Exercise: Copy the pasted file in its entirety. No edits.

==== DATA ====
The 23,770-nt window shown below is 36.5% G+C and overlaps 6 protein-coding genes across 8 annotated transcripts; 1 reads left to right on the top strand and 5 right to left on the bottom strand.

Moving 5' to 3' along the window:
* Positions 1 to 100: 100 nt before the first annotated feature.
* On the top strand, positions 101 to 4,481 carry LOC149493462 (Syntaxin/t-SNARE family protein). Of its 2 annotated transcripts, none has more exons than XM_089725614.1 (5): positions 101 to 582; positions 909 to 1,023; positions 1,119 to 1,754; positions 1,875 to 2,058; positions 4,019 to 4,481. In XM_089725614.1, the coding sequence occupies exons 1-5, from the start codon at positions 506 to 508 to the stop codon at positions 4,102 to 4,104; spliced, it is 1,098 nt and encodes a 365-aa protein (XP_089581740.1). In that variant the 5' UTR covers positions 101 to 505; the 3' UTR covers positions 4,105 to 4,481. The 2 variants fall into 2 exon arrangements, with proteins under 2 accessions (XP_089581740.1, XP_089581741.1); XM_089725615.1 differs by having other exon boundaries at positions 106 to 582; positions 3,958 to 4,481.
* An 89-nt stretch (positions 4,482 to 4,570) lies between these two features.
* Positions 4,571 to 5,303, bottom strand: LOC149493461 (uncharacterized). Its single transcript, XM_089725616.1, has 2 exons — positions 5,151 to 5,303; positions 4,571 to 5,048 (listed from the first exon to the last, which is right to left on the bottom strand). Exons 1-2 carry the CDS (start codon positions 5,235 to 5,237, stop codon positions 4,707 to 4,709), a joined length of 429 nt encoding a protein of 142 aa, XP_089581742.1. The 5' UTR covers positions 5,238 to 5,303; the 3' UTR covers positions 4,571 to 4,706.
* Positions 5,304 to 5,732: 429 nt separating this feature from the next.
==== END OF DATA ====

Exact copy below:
The 23,770-nt window shown below is 36.5% G+C and overlaps 6 protein-coding genes across 8 annotated transcripts; 1 reads left to right on the top strand and 5 right to left on the bottom strand.

Moving 5' to 3' along the window:
* Positions 1 to 100: 100 nt before the first annotated feature.
* On the top strand, positions 101 to 4,481 carry LOC149493462 (Syntaxin/t-SNARE family protein). Of its 2 annotated transcripts, none has more exons than XM_089725614.1 (5): positions 101 to 582; positions 909 to 1,023; positions 1,119 to 1,754; positions 1,875 to 2,058; positions 4,019 to 4,481. In XM_089725614.1, the coding sequence occupies exons 1-5, from the start codon at positions 506 to 508 to the stop codon at positions 4,102 to 4,104; spliced, it is 1,098 nt and encodes a 365-aa protein (XP_089581740.1). In that variant the 5' UTR covers positions 101 to 505; the 3' UTR covers positions 4,105 to 4,481. The 2 variants fall into 2 exon arrangements, with proteins under 2 accessions (XP_089581740.1, XP_089581741.1); XM_089725615.1 differs by having other exon boundaries at positions 106 to 582; positions 3,958 to 4,481.
* An 89-nt stretch (positions 4,482 to 4,570) lies between these two features.
* Positions 4,571 to 5,303, bottom strand: LOC149493461 (uncharacterized). Its single transcript, XM_089725616.1, has 2 exons — positions 5,151 to 5,303; positions 4,571 to 5,048 (listed from the first exon to the last, which is right to left on the bottom strand). Exons 1-2 carry the CDS (start codon positions 5,235 to 5,237, stop codon positions 4,707 to 4,709), a joined length of 429 nt encoding a protein of 142 aa, XP_089581742.1. The 5' UTR covers positions 5,238 to 5,303; the 3' UTR covers positions 4,571 to 4,706.
* Positions 5,304 to 5,732: 429 nt separating this feature from the next.